For power users juggling a high-resolution monitor or two, heavy data transfers, multiple power-requiring PC accessories, and perhaps 10 Gigabit Ethernet, a Thunderbolt docking station can add some useful high-speed ports. while powering a compatible PC, such as a MacBook. . This helps streamline a desktop setup, but also usually comes with an awkward power supply to add to the mix. Hyper’s gallium nitride (GaN)-powered HyperDrive Thunderbolt 4 hub, which began crowdfunding on Monday, hopes to change that.
Hyper, a 7-year-old maker of PC hubs, docking stations, portable chargers, and more, is looking to fund a Thunderbolt 4 hub that it claims is the first “Thunderbolt 4 hub with a power source.” built-in GaN power supply”. The dock is a small square with rounded edges offering one upstream Thunderbolt 4 port and three downstream Thunderbolt4 ports with up to 40Gbps operation and comes with bulky power bricks.
However, Hyper isn’t ready to release its dock just yet; it is currently the subject of a Kickstarter campaign.
Crowdfunding projects are risky business, as Hyper admits on the Thunderbolt 4 dock crowdfunding page. But it’s worth noting that Hyper has successfully funded similar projects, like the HyperDrive Duo USB-C hub. designed for MacBooks, which it claims is “the most crowd-funded MacBook and USB-C accessory” and the HyperJuice 100W GaN Charger, which the seller says is the “most crowd-funded USB-C charger crowd”. The Thunderbolt 4 Power Hub is Hyper’s 28th crowdfunding project.
The Thunderbolt 4 Hub’s Kickstarter page says development began in February 2021. The device is said to be Intel-certified and is expected to ship to early backers in November.
Development is at least advanced enough that Hyper was able to give samples to Cult of Mac (which reported speeds in line with rival Thunderbolt products).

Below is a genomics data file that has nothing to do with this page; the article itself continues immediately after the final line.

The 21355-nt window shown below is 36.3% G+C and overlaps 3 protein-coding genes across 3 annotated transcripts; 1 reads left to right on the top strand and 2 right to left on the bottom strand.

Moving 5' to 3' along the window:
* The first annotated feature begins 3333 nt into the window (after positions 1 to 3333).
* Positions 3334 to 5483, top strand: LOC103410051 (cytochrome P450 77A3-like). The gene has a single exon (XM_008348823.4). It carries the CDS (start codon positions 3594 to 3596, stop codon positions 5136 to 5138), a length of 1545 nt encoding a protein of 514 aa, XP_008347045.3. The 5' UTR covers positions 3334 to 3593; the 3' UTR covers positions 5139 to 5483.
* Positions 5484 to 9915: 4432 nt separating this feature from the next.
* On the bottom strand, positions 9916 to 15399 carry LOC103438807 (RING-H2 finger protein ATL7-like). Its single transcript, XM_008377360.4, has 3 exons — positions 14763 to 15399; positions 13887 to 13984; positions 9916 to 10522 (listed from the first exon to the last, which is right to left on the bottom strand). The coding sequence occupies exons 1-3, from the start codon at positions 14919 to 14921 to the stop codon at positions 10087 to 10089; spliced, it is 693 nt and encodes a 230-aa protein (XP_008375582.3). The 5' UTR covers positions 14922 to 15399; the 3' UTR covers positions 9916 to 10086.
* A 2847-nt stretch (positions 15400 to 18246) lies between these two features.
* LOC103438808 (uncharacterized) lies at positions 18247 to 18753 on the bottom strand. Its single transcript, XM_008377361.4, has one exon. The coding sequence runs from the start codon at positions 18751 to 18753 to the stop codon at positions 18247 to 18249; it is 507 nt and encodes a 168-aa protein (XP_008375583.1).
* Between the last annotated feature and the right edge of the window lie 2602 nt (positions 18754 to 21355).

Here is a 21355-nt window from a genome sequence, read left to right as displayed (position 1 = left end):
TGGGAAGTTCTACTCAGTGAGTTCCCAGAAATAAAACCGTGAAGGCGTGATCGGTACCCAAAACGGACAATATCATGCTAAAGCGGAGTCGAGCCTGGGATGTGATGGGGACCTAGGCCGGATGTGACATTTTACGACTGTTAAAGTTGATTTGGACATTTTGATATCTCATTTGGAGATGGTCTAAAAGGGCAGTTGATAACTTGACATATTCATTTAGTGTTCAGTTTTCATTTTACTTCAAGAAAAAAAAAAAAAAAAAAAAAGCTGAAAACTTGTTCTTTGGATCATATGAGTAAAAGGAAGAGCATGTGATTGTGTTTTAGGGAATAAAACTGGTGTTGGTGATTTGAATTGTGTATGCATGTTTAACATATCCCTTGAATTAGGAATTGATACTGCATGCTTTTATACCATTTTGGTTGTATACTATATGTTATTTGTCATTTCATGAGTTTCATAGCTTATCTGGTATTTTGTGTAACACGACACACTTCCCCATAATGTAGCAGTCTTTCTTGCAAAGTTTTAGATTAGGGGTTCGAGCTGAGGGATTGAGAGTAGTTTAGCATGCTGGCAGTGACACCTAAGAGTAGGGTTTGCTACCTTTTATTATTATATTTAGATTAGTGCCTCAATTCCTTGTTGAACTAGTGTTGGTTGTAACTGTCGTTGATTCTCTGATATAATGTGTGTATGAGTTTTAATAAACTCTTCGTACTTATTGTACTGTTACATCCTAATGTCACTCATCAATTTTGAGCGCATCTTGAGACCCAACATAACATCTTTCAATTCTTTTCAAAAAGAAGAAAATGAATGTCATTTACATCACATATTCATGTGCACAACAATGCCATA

For those who would prefer a product’s security to be official before putting any money on the line, Hyper expects the Thunderbolt 4 Power Hub to retail for a hefty price, even by Thunderbolt 4 standards. : $300.
The secret to the Thunderbolt 4 Power Hub’s portability is its use of GaN semiconductors, rather than silicon, for a smaller design. Other Thunderbolt 4 docks, like the Plugable Thunderbolt 4 Hub, may have a small center dock, but also connect to a decent sized power supply before plugging into the wall.
Hyper’s brickless hub, meanwhile, measures 4.9×4.9×1.25 inches and 1.4 lbs, according to Cult of Mac (though final specs may vary, as the hub is still a crowdfunding).
Its single upstream port supports 96W Power Delivery, which is enough to support many smaller laptops, like the MacBook Pro, but not enough for very power-hungry machines, like a gaming laptop. Notably, the included Thunderbolt 4 cable is 2.6 feet long, while the power cable is 6 feet long.
The three downstream Thunderbolt 4 ports, meanwhile, can output 15W of power, which is enough for small devices, like a smartphone.
Thunderbolt 4 boosts Thunderbolt 3’s 16Gbps PCIe throughput to 32Gbps, and Hyper’s hub claims to be able to get the most out of it, making it suitable for external storage devices and eGPUs.
Hyper notes that its Thunderbolt 4 hub cannot solve the multi-monitor limitations of the Apple M1 and M2. While the hub claims to support up to one 8K monitor at 60Hz refresh rate (or 4K at 144Hz), or two 6K monitors at 60Hz, this won’t work with an M1 or M2 based Mac. .
Running dual monitors at over 4K and 60Hz requires the displays and GPU to support Display Stream Compression 1.2 and DisplayPort 1.4 HBR3. That means you can’t use the LG UltraFine 5K in a dual-monitor setup with the hub either.
It’s also worth pointing out that this is a Thunderbolt 4 hub exclusively, meaning there’s no other connectivity available. Plugable’s aforementioned Thunderbolt hub, for comparison, has a USB-A port for improved variety.
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